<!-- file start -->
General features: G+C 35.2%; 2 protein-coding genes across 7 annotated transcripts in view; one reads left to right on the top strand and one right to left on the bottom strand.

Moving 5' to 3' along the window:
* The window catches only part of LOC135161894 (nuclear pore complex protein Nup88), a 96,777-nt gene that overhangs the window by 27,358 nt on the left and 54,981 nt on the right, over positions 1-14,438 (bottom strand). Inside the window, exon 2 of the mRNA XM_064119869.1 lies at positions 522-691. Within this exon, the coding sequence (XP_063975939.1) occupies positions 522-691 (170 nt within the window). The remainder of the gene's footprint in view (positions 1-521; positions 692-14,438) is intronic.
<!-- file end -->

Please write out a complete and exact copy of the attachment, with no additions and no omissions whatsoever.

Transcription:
General features: G+C 35.2%; 2 protein-coding genes across 7 annotated transcripts in view; one reads left to right on the top strand and one right to left on the bottom strand.

Moving 5' to 3' along the window:
* The window catches only part of LOC135161894 (nuclear pore complex protein Nup88), a 96,777-nt gene that overhangs the window by 27,358 nt on the left and 54,981 nt on the right, over positions 1-14,438 (bottom strand). Inside the window, exon 2 of the mRNA XM_064119869.1 lies at positions 522-691. Within this exon, the coding sequence (XP_063975939.1) occupies positions 522-691 (170 nt within the window). The remainder of the gene's footprint in view (positions 1-521; positions 692-14,438) is intronic.